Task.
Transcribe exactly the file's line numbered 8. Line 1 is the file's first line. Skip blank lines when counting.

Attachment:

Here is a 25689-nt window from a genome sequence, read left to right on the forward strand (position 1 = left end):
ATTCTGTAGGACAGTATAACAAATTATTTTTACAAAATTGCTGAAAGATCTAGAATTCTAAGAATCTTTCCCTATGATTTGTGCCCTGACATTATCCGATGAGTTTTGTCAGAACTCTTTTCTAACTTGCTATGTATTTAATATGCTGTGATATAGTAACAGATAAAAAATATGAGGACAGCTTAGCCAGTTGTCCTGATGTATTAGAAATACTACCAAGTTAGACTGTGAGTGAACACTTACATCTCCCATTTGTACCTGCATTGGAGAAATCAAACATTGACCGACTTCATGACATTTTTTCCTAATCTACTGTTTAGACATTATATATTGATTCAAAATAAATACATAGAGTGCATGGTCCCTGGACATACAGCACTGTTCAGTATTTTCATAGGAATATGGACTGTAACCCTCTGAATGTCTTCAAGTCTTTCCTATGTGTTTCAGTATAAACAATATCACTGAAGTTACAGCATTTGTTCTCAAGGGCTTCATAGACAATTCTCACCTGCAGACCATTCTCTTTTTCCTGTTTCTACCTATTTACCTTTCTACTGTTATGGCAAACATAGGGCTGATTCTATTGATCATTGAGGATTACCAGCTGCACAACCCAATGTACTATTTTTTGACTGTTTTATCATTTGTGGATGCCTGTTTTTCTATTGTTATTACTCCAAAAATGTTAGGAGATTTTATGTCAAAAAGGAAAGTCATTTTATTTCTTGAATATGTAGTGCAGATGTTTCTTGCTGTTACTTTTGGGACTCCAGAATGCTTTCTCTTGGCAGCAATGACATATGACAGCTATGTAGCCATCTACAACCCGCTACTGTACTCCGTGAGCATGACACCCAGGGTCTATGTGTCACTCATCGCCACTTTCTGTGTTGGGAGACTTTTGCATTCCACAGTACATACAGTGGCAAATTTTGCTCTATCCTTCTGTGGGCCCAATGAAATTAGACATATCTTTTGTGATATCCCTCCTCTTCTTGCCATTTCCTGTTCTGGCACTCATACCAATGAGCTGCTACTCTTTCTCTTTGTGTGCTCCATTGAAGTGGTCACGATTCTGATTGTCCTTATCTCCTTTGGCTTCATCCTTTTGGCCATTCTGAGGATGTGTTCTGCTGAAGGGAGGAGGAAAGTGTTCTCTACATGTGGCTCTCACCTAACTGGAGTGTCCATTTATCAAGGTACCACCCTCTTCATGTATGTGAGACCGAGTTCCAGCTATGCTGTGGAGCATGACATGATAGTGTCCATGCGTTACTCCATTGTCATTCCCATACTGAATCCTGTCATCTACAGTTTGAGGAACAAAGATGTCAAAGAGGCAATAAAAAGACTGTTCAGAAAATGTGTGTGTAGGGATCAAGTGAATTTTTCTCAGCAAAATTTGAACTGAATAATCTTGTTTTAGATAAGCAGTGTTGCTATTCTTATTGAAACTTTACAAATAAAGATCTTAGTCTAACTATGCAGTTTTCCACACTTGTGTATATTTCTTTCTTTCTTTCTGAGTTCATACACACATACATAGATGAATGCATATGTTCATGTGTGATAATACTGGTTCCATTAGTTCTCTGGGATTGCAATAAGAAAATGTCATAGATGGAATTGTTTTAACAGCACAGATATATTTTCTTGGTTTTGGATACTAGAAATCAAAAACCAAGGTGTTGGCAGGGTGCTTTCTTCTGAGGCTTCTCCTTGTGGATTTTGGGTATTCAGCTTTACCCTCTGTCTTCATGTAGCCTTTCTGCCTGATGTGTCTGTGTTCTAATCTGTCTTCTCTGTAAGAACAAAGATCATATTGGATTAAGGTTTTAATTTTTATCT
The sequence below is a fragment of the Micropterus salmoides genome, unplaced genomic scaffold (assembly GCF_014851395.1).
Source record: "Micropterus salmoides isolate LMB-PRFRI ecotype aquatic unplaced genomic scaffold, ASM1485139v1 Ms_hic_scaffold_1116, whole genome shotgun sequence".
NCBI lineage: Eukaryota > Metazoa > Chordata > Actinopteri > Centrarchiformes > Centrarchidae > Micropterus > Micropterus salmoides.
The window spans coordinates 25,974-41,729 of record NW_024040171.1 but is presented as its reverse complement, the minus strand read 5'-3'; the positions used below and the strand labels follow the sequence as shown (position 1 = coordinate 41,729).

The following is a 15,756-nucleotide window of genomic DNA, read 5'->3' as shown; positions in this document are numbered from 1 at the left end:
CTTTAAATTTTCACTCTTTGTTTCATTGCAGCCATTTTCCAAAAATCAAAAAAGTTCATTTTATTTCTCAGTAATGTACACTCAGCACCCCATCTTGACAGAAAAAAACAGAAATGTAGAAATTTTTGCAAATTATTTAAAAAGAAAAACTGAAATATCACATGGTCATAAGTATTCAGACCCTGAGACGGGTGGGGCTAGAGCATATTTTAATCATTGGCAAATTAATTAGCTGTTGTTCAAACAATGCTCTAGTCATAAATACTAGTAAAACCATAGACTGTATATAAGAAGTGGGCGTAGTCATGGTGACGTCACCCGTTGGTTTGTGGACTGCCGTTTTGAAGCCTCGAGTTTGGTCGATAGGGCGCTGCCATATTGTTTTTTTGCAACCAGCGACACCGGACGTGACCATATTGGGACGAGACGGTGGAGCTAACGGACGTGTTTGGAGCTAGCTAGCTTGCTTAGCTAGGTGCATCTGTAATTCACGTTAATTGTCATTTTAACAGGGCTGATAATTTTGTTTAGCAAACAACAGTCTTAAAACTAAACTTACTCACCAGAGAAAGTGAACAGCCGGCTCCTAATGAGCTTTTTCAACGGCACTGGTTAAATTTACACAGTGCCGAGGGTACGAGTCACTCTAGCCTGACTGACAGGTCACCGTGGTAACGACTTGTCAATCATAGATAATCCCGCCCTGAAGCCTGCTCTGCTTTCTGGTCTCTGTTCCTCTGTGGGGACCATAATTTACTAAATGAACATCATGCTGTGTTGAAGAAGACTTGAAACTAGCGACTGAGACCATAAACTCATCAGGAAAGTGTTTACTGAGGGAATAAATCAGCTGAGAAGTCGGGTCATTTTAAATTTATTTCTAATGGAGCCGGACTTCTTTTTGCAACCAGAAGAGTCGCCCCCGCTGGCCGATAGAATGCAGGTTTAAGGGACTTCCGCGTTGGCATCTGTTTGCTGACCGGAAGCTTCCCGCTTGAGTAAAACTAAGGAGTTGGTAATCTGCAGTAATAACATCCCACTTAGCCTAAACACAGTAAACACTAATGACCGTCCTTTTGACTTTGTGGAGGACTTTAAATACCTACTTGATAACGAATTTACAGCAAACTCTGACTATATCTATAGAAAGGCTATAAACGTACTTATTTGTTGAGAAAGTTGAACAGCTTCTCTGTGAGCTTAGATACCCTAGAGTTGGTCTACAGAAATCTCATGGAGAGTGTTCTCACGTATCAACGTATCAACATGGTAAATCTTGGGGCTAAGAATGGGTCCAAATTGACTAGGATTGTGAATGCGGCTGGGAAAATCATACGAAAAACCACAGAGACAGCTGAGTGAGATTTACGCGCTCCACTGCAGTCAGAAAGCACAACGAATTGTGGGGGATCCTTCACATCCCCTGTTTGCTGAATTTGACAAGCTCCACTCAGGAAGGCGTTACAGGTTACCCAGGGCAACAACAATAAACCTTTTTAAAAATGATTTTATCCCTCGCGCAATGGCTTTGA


CTTTAAATTTTCACTCTTTGTTTCATTGCAGCCATTTTCCAAAAATCAAAAAAGTTCATTTTATTTCTCAGTAATGTACACTCAGCACCCCATCTTGACAGAAAAAAACAGAAATGTAGAAATTTTTGCAAATTATTTAAAAAGAAAAACTGAAATATCACATGGTCATAAGTATTCAGACCCTGAGACGGGTGGGGCTAGAGCATATTTTAATCATTGGCAAATTAATTAGCTGTTGTTCAAACAATGCTCTAGTCATAAATACTAGTAAAACCATAGACTGTATATAAGAAGTGGGCGTAGTCATGGTGACGTCACCCGTTGGTTTGTGGACTGCCGTTTTGAAGCCTCGAGTTTGGTCGATAGGGCGCTGCCATATTGTTTTTTTGCAACCAGCGACACCGGACGTGACCATATTGGGACGAGACGGTGGAGCTAACGGACGTGTTTGGAGCTAGCTAGCTTGCTTAGCTAGGTGCATCTGTAATTCACGTTAATTGTCATTTTAACAGGGCTGATAATTTTGTTTAGCAAACAACAGTCTTAAAACTAAACTTACTCACCAGAGAAAGTGAACAGCCGGCTCCTAATGAGCTTTTTCAACGGCACTGGTTAAATTTACACAGTGCCGAGGGTACGAGTCACTCTAGCCTGACTGACAGGTCACCGTGGTAACGACTTGTCAATCATAGATAATCCCGCCCTGAAGCCTGCTCTGCTTTCTGGTCTCTGTTCCTCTGTGGGGACCATAATTTACTAAATGAACATCATGCTGTGTTGAAGAAGACTTGAAACTAGCGACTGAGACCATAAACTCATCAGGAAAGTGTTTACTGAGGGAATAAATCAGCTGAGAAGTCGGGTCATTTTAAATTTATTTCTAATGGAGCCGGACTTCTTTTTGCAACCAGAAGAGTCGCCCCCGCTGGCCGATAGAATGCAGGTTTAAGGGACTTCCGCGTTGGCATCTGTTTGCTGACCGGAAGCTTCCCGCTTGAGTAAAACTAAGGAGTTGGTAATCTGCAGTAATAACATCCCACTTAGCCTAAACACAGTAAACACTAATGACCGTCCTTTTGACTTTGTGGAGGACTTTAAATACCTACTTGATAACGAATTTACAGCAAACTCTGACTATATCTATAGAAAGGCTATAAACGTACTTATTTGTTGAGAAAGTTGAACAGCTTCTCTGTGAGCTTAGATACCCTAGAGTTGGTCTACAGAAATCTCATGGAGAGTGTTCTCACGTATCAACGTATCAACATGGTAAATCTTGGGGCTAAGAATGGGTCCAAATTGACTAGGATTGTGAATGCGGCTGGGAAAATCATACGAAAAACCACAGAGACAGCTGAGTGAGATTTACGCGCTCCACTGCAGTCAGAAAGCACAACGAATTGTGGGGGATCCTTCACATCCCCTGTTTGCTGAATTTGACAAGCTCCACTCAGGAAGGCGTTACAGGTTACCCAGGGCAACAACAATAAACCTTTTTAAAAATGATTTTATCCCTCGCGCAATGGCTTTGA